Twenty three percent of kids ages 12 to 19 in the U.S. now have diabetes or prediabetes, according to a study out today in the journal Pediatrics. A decade ago that figure was just nine percent.
Looking at risk factors for heart disease and stroke in adolescents, researchers from the U.S. Centers for Disease Control and Prevention (CDC) examined data on more than 3,300 adolescents participating in a national survey from 1999 to 2008. Along with the increase in diabetes, they found that:
• 61% of obese teens in the survey had one risk factor for cardiovascular disease – such as high LDL cholesterol, high blood pressure, physical inactivity or diabetes – besides their weight
• 49% of overweight teens had one additional cardiovascular risk factor
• 37% of normal-weight teens had at least one cardiovascular risk factor
“I think this is an eye opener,” says Steven Mittelman, M.D., Ph.D., of the Children’s Hospital Los Angeles Center for Endocrinology, Diabetes & Metabolism, who was not involved in the study. “Parents really need to think about what their kids are eating and what their activity level is. Parents have to step up and help prevent these devastating diseases that last a lifetime.”
One of every three children with diabetes now has type 2 (which used to be called “adult-onset diabetes,” but is now far too common in children to merit that name), and Mittelman points out that the disease is not easily managed in kids. Adults with type 2 diabetes can improve their health with lifestyle changes and medications, but 50 percent of kids diagnosed with type 2 will end up on insulin within five years – and need it for the rest of their lives. “Over time that number will get worse, so eventually most teenagers diagnosed with type 2 diabetes will need insulin,” he says.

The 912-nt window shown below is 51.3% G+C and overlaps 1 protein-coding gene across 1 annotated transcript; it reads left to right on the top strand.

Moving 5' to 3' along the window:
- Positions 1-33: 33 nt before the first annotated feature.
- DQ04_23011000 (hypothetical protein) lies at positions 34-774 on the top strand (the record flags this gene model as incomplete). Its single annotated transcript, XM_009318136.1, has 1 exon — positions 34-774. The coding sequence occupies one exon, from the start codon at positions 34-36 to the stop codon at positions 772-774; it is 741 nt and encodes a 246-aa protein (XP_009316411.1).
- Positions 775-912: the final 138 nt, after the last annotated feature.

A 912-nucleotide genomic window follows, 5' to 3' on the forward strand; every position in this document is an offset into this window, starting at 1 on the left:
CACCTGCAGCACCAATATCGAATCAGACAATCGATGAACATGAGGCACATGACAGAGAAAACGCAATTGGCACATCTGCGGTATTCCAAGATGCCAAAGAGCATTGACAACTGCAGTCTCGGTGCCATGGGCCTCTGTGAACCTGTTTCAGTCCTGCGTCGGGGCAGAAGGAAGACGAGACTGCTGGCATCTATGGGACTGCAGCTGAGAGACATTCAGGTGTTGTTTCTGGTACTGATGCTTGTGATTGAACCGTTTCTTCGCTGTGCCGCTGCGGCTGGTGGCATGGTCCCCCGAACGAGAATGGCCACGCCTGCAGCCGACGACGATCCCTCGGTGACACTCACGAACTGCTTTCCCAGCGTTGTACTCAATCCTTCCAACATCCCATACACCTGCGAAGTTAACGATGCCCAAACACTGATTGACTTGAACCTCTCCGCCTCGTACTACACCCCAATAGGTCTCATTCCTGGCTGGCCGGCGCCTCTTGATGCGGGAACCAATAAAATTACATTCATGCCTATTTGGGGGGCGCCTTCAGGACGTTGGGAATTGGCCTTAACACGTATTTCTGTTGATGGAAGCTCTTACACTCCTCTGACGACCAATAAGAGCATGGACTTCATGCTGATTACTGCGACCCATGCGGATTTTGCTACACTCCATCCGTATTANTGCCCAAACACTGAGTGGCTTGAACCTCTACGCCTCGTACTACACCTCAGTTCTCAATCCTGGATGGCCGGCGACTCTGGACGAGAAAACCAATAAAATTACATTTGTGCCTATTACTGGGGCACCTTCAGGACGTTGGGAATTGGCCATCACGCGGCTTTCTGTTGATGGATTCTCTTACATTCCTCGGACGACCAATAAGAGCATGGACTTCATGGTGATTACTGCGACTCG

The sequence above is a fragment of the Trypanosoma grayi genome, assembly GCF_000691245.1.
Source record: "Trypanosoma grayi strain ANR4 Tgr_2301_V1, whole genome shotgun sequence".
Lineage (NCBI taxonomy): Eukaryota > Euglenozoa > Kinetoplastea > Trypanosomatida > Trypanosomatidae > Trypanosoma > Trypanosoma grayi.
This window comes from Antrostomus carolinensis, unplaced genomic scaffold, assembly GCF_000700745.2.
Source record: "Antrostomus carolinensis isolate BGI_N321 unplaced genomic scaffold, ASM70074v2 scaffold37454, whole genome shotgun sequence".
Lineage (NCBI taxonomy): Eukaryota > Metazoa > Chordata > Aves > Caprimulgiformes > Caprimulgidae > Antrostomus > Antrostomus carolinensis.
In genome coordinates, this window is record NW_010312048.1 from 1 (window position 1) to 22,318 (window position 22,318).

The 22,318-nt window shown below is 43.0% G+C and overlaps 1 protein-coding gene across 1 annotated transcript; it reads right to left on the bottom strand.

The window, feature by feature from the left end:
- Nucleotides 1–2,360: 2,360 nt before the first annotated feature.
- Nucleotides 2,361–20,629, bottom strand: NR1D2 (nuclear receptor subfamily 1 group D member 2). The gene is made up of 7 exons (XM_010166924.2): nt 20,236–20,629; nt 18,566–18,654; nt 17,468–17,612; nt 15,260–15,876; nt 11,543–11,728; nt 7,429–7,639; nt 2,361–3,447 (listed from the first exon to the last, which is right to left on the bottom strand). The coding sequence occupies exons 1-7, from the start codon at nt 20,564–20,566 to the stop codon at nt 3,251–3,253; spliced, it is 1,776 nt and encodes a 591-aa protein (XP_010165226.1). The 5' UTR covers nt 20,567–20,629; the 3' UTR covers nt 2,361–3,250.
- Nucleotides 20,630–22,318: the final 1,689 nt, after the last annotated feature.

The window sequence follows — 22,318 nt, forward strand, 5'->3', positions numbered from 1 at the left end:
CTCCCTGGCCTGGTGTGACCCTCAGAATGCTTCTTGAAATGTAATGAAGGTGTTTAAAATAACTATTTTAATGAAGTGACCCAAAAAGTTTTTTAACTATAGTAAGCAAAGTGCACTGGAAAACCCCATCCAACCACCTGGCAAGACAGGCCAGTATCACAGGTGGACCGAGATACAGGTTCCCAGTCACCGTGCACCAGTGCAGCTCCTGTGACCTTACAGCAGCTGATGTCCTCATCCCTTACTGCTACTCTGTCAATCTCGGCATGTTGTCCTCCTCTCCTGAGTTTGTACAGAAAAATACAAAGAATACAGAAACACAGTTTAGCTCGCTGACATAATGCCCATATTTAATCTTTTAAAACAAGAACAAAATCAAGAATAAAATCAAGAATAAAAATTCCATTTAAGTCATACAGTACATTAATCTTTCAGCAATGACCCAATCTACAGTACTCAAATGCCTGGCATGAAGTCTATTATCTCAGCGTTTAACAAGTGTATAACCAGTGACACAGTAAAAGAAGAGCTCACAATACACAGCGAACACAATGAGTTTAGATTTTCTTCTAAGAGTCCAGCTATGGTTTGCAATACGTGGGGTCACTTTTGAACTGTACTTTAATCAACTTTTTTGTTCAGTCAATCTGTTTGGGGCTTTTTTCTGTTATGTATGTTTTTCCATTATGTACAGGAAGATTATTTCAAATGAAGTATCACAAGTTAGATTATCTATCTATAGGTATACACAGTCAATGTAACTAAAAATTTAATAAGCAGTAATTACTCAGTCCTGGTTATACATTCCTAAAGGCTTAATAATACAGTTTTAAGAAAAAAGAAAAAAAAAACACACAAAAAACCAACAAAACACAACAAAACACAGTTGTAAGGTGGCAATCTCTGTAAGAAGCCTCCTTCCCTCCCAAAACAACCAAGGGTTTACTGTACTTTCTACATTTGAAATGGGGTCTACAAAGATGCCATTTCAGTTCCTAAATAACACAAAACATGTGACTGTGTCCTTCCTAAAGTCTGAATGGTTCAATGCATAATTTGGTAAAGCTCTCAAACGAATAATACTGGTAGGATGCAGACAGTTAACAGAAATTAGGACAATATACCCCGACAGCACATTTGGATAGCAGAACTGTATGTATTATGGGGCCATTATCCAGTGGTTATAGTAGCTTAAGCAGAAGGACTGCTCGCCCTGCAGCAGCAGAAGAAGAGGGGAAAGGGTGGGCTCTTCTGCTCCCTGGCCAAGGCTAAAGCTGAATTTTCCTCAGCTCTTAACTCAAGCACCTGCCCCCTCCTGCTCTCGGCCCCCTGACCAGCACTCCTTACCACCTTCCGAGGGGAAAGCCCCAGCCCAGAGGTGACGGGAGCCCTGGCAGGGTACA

The prevalence of obesity among teens did not increase during the study period. “The prevalence of obesity and overweight really plateaued in the last 10 years,” says Mittelman, who credits public education about the obesity epidemic with spurring some progress. There are still far too many overweight kids, “but at least it’s not going up like it was 10 years ago,” he says.
His suggestions for parents looking to improve their kids health:
Pay attention during checkups. Doctors should be checking children’s height, weight and blood pressure at every visit, and taking the time to calculate Body Mass Index (BMI, a measure of height related to weight) for patients. Under some circumstances, they should also test kids’ cholesterol levels, and test for diabetes.
Know your family history. Let your pediatrician know if your child’s parents or grandparents have high cholesterol, diabetes or heart disease. Find out what medications your child’s grandparents take, and share that information as well. “That helps us know what might run in the family,” Mittelman says.
Check out resources that get kids moving. Mittelman recommends the CDC childhood obesity page (cdc.gov/obesity/childhood), Michelle Obama’s Let’s Move! campaign (LetsMove.gov) and your local YMCA (YMCA.org) as great places to start. “I often send my parents who say they have a tough time getting their kids to exercise [to the YMCA],” he says. “They really are focused on healthy weight.”
Mittelman is quick to point out that heart disease and diabetes are just two of the many life-threatening conditions caused by obesity. He specializes in studying the connections between obesity and cancer (and says that 20% of cancers in the U.S. are now caused by obesity). Studies show that many kids carry their weight problems into adulthood, but Mittelman and other experts consider adolescence a key window for change. And much of that change is up to moms and dads.
“Parents do have the power,” he says.